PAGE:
Browsing named entities in Comte de Paris, History of the Civil War in America. Vol. 4. (ed. Henry Coppee , LL.D.). You can also browse the collection for Whitesides or search for Whitesides in all documents.

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Comte de Paris, History of the Civil War in America. Vol. 4. (ed. Henry Coppee , LL.D.), Book I:—eastern Tennessee. (search)
. No road, nor path even, followed closely the course of the river through this narrow defile. To approach Chattanooga from the west there were only two routes —those which Hardee and Polk had taken in the first days of July; that is to say, on the north the route from Tracy City to Jasper, and thence, along the right bank, to Kelley's Ferry, where it crossed the water to reach Chattanooga; and on the south the railroad along the left bank from the bridge at Bridgeport, via Shell Mound, Whitesides, and Wauhatchie in Will's Valley. The first route ran around the extremity of Walden's Ridge, the other cut through the end of Raccoon Mountain; both passed together at the foot of the high cliff which abruptly terminates the extension of Lookout Mountain above the Tennessee River, and is crowned with the summer resort called Summertown. A third route, running diagonally, connected the other two. Descending from Tracy City by Battle Creek, it went up the right bank to a point opposite S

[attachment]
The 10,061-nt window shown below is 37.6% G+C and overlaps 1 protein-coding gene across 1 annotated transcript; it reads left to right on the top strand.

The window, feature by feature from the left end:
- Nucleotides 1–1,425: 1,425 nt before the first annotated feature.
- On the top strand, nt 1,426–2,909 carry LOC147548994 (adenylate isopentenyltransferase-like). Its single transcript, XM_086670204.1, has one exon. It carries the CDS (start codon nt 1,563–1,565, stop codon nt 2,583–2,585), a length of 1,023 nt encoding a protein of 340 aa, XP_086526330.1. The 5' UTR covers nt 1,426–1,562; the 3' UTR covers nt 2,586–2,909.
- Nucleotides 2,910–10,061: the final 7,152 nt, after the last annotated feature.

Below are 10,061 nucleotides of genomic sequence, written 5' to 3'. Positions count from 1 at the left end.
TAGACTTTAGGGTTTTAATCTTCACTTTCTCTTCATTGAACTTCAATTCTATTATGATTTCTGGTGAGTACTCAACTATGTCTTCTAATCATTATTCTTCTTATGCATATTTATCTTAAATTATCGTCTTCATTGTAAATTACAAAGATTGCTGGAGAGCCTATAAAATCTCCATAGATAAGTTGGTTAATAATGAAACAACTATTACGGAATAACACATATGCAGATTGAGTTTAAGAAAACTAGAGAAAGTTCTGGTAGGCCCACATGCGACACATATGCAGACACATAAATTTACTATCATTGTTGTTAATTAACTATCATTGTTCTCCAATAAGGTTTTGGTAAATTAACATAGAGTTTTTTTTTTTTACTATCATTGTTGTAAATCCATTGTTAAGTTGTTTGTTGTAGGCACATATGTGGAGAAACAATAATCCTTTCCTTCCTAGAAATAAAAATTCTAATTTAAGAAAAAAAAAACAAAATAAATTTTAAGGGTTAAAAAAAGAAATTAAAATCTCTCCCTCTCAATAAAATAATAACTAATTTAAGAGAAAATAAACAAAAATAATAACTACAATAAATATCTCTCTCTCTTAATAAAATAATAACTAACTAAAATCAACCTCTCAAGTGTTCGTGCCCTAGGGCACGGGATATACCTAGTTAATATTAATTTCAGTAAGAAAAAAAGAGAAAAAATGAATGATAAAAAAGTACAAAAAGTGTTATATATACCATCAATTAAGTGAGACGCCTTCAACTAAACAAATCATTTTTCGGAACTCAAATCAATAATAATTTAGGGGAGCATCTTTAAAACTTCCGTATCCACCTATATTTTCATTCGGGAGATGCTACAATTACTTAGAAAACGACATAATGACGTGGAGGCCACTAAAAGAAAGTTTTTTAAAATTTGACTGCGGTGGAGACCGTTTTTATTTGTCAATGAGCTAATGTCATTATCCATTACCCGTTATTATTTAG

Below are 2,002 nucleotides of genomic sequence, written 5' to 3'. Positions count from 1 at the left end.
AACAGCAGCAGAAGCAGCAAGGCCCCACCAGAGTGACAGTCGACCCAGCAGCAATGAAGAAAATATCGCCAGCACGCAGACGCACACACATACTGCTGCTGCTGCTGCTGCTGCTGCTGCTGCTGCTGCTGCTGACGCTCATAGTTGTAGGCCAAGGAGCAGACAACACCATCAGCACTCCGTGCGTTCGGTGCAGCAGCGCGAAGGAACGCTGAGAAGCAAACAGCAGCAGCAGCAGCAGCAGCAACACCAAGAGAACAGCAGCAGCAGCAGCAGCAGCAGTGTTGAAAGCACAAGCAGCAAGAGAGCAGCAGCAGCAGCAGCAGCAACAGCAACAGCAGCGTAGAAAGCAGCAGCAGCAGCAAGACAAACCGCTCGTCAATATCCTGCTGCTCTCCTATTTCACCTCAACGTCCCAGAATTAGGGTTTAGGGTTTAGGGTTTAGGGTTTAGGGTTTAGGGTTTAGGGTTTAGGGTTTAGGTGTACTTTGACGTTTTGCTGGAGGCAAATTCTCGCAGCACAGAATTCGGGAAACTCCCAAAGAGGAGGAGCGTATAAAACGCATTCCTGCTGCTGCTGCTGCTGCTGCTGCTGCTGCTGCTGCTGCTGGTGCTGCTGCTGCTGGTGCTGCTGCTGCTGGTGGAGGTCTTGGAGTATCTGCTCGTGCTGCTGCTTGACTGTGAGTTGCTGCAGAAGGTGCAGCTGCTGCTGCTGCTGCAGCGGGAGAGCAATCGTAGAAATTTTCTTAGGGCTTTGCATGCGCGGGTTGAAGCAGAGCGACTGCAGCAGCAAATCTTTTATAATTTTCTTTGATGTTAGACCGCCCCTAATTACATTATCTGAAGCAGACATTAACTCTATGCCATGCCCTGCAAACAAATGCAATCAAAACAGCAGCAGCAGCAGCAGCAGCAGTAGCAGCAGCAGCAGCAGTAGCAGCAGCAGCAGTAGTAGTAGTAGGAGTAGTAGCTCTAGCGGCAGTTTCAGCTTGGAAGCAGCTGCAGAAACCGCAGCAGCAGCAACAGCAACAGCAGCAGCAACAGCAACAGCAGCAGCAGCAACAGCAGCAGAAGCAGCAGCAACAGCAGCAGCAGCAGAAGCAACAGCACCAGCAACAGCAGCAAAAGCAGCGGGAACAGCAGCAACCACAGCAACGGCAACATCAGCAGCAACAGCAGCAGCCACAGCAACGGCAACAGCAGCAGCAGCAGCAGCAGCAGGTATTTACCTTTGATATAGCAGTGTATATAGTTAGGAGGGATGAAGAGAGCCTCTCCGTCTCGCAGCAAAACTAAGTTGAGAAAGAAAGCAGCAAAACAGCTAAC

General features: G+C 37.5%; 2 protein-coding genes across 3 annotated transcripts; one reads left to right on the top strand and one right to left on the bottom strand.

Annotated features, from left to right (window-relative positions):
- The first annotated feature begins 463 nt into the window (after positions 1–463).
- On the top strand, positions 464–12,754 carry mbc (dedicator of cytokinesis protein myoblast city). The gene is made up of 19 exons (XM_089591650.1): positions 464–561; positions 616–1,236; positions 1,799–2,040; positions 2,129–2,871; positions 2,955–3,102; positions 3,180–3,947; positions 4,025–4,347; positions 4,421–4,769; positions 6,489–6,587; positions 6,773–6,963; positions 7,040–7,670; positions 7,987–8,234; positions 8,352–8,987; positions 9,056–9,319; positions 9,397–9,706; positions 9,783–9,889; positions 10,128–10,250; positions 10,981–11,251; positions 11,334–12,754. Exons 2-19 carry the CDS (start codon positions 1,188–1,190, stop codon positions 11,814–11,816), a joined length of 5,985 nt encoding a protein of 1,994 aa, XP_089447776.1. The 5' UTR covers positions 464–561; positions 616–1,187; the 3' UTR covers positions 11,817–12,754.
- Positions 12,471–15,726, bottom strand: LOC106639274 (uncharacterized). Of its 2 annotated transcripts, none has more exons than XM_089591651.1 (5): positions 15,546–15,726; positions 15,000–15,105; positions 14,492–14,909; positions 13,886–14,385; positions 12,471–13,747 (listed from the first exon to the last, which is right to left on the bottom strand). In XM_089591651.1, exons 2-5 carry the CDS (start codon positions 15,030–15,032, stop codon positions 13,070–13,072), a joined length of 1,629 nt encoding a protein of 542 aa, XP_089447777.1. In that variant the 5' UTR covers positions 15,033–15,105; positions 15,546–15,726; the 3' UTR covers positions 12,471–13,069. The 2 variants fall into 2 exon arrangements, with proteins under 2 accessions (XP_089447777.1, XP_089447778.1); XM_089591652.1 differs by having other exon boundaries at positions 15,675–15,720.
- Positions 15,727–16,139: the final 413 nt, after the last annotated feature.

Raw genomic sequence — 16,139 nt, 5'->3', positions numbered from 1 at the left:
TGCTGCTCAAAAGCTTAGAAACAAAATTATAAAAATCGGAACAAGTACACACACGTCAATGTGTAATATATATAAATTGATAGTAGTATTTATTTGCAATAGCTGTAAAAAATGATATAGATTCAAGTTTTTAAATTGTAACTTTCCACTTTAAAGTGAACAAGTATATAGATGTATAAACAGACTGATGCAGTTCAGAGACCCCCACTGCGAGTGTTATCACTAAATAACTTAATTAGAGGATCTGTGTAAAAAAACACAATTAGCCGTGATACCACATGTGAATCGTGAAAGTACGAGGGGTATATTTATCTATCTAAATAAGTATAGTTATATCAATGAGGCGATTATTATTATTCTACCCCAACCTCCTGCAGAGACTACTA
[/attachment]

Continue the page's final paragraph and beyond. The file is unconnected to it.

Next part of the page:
Comte de Paris, History of the Civil War in America. Vol. 4. (ed. Henry Coppee , LL.D.), Book II:—the siege of Chattanooga. (search)
Hollow road, both of which, branching off at Whitesides, lead down into Will's Valley. Therefore, iFerry (at the mouth of Running Water Creek), Whitesides, and to come down through the gorge of Murphankin's Ferry, and occupying Shell Mound and Whitesides on the 28th. The opening of the bridge, fixouacked on its banks between Shell Mound and Whitesides. On the 27th these divisions have passed th the regiments left to guard Shell Mound and Whitesides. Hooker advances with circumspection in the of wagons—taking, some of them, the road to Whitesides and the ponton-bridge at Brown's Ferry, and hile the two others were at Shell Mound and Whitesides, and also the garrison required at Chattanooe head of the Fifteenth corps was taking, at Whitesides, a recently-opened road which led to Kelley'of the general-in-chief from Shell Mound and Whitesides, had joined Geary's division of the Twelfth d oaks. The route in which run the Trenton, Whitesides, and Kelley's Ferry roads crosses Lookout Cr
Comte de Paris, History of the Civil War in America. Vol. 4. (ed. Henry Coppee , LL.D.), Addenda by the Editor. (search)
. George H. Cram. 17th KentuckyCol. Alexander M. Stout. 19th OhioLieut.-col. Henry G. Stratton. Second Brigade. Col. George F. Dick. 44th IndianaLieut.-col. Simeon C. Aldrich. 86th IndianaMaj. Jacob C. Dick. 13th OhioLieut.-col. Elhannon M. Mast. Capt. Horatio G. Cosgrove. 59th OhioLieut.-col. Granville A. Frambes. Third Brigade. Col. Sidney M. Barnes. 35th IndianaMaj. John P. Dufficy. 8th KentuckyLieut.-col. James D. Mayhew. Maj. John S. Clark. 21st Kentucky At Whitesides, Tenn., and not engaged.Col. S. Woodson Price. 51st OhioCol. Richard W. McClain. Lieut.-col. Charles H. Wood. 99th OhioCol. Peter T. Swaine. Artillery. Indiana Light, 7th BatteryCapt. George R. Swallow. Pennsylvania Light, 26th BatteryCapt. Alanson J. Stevens. Lieut. Samuel M. McDowell. Wisconsin Light, 3d BatteryLieut. Cortland Livingston. Reserve corps. Maj.-gen. Gordon Granger. First division. Brig.-gen. James B. Steedman. First Brigade. Brig.-gen. Walt